Santa: The reindeer are certainly large enough, but sorry, that’s not what I was thinking of. It was a good idea, but not quite good enough. Sorry. Holly, please take those reindeer outside before they make a huge mess inside. That was a mistake. Well, wonder who will be next to try? (Exits)

Holly: Well, at least I tried. (Offstage with reindeer) Out we go, don’t all try to push through the door at the same time. Whoa, slow down, take it easy.

Narrator: And so all the elves thought about the contest all during the night. The next day…

Juniper: (enters) I’m sure I can win the contest. I have a good idea how to fill up the shop. Reindeer are big, that’s true. But what reindeer eat is even bigger because they’re eating all the time. It seems like every time I turn around, I have to fill up their manger. They’re always hungry. I’ll bring in all those sacks of reindeer food. (Exits & enters pushing in bags of feed) Heave-ho, heave-ho. Won’t Santa be surprised? Oh Santa, I won, I filled your shop with the most Christmas spirit.

Santa: (enters) Hello Juniper. What’s your idea?

Juniper: Reindeer food. I brought in bags of reindeer chow, reindeer pellets, reindeer treats, reindeer carrots, reindeer hay, reindeer cookies. What a huge pile! Do I win?

Santa: Juniper, I’m not sure that’s what I meant. I had no idea reindeer ate all that much food. I wonder if I should replace them with something more modern, like a helicopter?  However, I’m sorry, that’s not what I was thinking of. Take all those sacks back out to the barn. You do a wonderful job feeding the reindeer; I really appreciate that.

Juniper: Just my tough luck. Heave-ho, heave-ho, heave-ho. (Exits with food)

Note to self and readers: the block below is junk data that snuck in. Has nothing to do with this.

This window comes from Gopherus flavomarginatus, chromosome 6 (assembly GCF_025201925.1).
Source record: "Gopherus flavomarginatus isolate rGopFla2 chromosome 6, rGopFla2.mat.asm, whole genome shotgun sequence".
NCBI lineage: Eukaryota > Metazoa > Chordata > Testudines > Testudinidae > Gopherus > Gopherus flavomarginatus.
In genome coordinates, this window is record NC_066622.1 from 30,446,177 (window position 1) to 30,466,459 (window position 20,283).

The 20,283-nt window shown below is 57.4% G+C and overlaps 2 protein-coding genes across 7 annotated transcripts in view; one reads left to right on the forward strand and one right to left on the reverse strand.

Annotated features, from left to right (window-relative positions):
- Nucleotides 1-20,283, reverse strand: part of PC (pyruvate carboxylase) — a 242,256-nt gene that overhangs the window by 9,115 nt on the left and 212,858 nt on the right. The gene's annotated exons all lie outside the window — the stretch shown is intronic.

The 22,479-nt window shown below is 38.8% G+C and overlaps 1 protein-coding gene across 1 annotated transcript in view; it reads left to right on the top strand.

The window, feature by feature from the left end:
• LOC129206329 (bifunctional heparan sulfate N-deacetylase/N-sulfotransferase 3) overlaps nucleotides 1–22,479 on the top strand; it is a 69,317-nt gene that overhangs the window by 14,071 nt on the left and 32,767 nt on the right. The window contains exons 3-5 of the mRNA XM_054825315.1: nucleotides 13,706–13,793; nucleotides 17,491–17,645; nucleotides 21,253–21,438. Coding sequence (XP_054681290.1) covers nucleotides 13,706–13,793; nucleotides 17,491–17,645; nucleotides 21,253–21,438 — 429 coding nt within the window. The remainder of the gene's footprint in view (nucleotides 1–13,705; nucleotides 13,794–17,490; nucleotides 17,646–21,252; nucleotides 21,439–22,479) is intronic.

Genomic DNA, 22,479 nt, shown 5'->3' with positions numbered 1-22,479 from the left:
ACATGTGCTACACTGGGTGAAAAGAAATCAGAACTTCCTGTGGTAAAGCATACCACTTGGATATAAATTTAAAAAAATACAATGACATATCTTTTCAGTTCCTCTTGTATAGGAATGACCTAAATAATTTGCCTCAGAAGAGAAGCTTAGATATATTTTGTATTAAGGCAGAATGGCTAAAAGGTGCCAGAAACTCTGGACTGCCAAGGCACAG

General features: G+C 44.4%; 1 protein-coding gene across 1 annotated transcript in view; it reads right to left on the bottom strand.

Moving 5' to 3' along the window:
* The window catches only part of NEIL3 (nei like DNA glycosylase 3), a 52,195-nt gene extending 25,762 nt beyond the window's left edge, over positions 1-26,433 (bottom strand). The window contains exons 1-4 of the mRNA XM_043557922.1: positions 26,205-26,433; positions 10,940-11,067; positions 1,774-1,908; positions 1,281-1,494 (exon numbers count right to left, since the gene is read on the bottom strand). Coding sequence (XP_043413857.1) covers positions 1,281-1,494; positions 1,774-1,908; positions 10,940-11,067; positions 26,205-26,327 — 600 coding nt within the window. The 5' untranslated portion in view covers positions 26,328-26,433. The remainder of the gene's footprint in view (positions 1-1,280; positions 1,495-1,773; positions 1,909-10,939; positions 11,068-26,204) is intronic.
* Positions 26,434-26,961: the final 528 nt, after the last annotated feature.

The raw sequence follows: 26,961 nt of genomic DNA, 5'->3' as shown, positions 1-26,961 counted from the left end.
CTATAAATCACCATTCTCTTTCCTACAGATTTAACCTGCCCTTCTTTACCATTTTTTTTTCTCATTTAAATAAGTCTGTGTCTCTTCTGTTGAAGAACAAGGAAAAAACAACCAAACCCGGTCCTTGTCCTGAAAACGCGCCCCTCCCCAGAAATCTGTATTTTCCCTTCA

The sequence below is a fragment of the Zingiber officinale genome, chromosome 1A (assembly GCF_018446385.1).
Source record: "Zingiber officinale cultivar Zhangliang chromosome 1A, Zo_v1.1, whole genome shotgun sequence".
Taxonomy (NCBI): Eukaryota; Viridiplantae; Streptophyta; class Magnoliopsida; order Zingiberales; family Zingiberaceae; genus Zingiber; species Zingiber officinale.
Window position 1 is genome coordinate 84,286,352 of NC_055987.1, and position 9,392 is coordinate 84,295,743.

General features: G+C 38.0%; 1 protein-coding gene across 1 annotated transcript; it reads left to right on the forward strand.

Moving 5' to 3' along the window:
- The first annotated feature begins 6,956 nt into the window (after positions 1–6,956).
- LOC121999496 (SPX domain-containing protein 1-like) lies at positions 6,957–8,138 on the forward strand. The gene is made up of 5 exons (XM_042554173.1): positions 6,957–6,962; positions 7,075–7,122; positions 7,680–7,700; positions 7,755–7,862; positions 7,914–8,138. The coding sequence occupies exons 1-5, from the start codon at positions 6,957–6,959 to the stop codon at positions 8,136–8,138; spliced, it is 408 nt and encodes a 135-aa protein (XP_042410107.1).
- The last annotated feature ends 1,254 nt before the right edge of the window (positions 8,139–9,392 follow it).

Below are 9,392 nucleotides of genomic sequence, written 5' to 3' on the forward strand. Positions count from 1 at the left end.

Santa: Maybe this is too tough of a puzzle for my elves. Christmas is coming closer and I’m still no nearer to a solution than before. Sigh. (Exits)

Narrator: Another day passed and no elf had figured out Santa’s puzzle yet.

Peppermint: (enters) It’s my turn. I’m sure I can figure out something.

Santa: (enters) Good morning Peppermint. Just don’t bring in reindeer or reindeer food. That’s already been tried.

Peppermint: Oh no, I was thinking of something we have tons of…like snow. I could shovel all day and fill up your shop with snow, up to the very ceiling with a mountain of snow. Yes! That would be Christmasy. And we could slide down my hill and go skiing and never have to play outside.

Santa: But Peppermint, slow down, think a minute. What happens when you bring snow inside?

Peppermint: Ummm, I don’t know.

Santa: Snow melts and that means my shop would be a-slosh with water. I’d have to wear boots everywhere. We’d be swimming instead of skiing. Sorry, but snow isn’t the answer to filling up my shop.

Peppermint: I know. Trees! I could chop down all the trees around the North Pole and bring those inside.

Santa: Wait a minute. There aren’t any trees around the North Pole. No trees means nothing to bring inside. Think carefully before you act.

Peppermint: I know there’s got to be something around here. Hmmm, I have it. (Exits)

Santa: Peppermint, stop to think before you rush off. Too late, he’s already gone. Oh dear, what is he going to try next? (Exits)

Peppermint: (enters pushing presents) Presents! I brought in all the wrapped gifts we were going to give to children on Christmas Eve. What an enormous pile! That should fill the bill with the most Christmas spirit. Oh Santa, I did it! Peppermint Santa Claus.

Santa: (enters) But, but, those are presents for all the children in the world. You can’t keep Christmas spirit, you have to give it away. Sorry, but load them back on the sleigh, ready for Christmas Eve. (Exits)

Peppermint: (exits pushing presents) Maybe it’s not possible. The most spirit of the season? I wonder what that is?

Santa: (enters) It’s getting closer to Christmas and none of my elves are clever enough to figure out the puzzle. Do you know the answer? (Interchange with audience).

Mistletoe: (enters) Santa, I know I’m the youngest elf and I don’t always know everything.

Santa: Hello, Mistletoe. Yes, you’re small, but if you keep learning and going to school, you’ll be smart before you know it.